Technology is extremely beneficial to today’s society, but it also severely inhibits individuals’ ability to communicate face-to-face with other people. Technology, specifically smartphones, often takes the place of face-to-face communication – an epidemic that can be seen walking into any public area. Instead of making connections with people face-to-face, many turn to their smartphones in order to make instant and geographically more far-reaching relationships. There is no doubt that the instant access to people from all over the world benefits business, the workplace, and even personal relationships, but those same people are missing opportunities to create valuable relationships in their real, everyday life. This ability to make connections across the globe has created a smaller world, but a more disconnected community.
Moving beyond the act of ignoring the opportunity to form relationships face-to-face in lieu of connections made using technology, smartphones have actually decreased the quality of face-to-face interactions. It seems that face-to-face conversations come second to or are interrupted by smartphones. How many times have you witnessed two or more people sitting around a table for dinner and all participants are lost in their smartphones? When these individuals do communicate face-to-face, these conversations often come as second-best to their smartphone conversations. If a device vibrates, rings, or otherwise alerts a member of this dinner party, their attention is immediately diverted. Even if the person does not immediately check their device, the simple act of the smartphone’s alert is enough to divide this person’s attention causing the quality of the face-to-face conversation to greatly decrease.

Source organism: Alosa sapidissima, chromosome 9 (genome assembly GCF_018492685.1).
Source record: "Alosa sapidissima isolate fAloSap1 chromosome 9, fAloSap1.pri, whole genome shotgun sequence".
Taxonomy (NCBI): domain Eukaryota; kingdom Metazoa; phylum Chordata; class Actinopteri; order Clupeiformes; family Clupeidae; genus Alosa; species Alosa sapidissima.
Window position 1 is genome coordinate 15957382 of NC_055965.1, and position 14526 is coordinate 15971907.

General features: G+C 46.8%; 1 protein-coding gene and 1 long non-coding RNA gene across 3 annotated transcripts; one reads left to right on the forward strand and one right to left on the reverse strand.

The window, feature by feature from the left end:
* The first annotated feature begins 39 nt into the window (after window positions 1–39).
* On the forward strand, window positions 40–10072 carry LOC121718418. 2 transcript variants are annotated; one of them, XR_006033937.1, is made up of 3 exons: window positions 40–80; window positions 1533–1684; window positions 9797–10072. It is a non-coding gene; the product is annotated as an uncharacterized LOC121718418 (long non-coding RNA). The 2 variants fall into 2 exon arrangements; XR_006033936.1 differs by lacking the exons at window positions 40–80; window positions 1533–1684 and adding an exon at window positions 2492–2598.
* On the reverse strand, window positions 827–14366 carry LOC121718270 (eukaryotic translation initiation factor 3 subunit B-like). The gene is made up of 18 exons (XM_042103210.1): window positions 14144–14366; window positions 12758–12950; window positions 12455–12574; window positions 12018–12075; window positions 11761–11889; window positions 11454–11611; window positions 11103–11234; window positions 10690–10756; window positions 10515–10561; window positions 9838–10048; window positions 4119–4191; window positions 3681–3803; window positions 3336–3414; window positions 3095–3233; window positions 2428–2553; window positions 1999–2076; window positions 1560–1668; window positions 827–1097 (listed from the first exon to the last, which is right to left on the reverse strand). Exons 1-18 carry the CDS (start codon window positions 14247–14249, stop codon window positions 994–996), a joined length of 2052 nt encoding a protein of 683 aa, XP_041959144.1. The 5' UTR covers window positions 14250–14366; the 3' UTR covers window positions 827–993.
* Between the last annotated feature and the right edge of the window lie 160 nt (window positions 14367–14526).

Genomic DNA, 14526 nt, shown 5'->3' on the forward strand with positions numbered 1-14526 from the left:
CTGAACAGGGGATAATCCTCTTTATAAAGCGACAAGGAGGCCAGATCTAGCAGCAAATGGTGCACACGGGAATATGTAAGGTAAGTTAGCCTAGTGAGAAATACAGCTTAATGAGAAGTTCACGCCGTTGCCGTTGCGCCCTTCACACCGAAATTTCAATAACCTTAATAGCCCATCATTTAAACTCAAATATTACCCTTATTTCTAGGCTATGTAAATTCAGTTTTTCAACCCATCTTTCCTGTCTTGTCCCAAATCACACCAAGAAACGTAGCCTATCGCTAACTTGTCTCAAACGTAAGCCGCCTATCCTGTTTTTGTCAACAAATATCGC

I see an increase in human dependence on technology in the future. I do not believe we have reached the peak of technology usage in our daily lives. Unfortunately, this dependence comes at a cost: the quality and quantity of our face-to-face relationships. Tricia Hussung at Concordia University Saint Paul states, “Because users may lean on smartphones and other technology to avoid feelings of discomfort, anguish or stress, they exhibit extreme or irrational reactions when Internet use is restricted in airports, schools, hospitals and workplaces.” How are we supposed to build real face-to-face relationships with those around us when we are stressed and anxious about being disconnected from our smartphones? Smartphones have contributed to the drastic increase in anxiety and depression that spans multiple generations. The increased human dependence on smartphones will continue to increase anxiety, depression, and stress which, in turn, will decrease the ability and opportunity for individuals to create and maintain face-to-face relationships.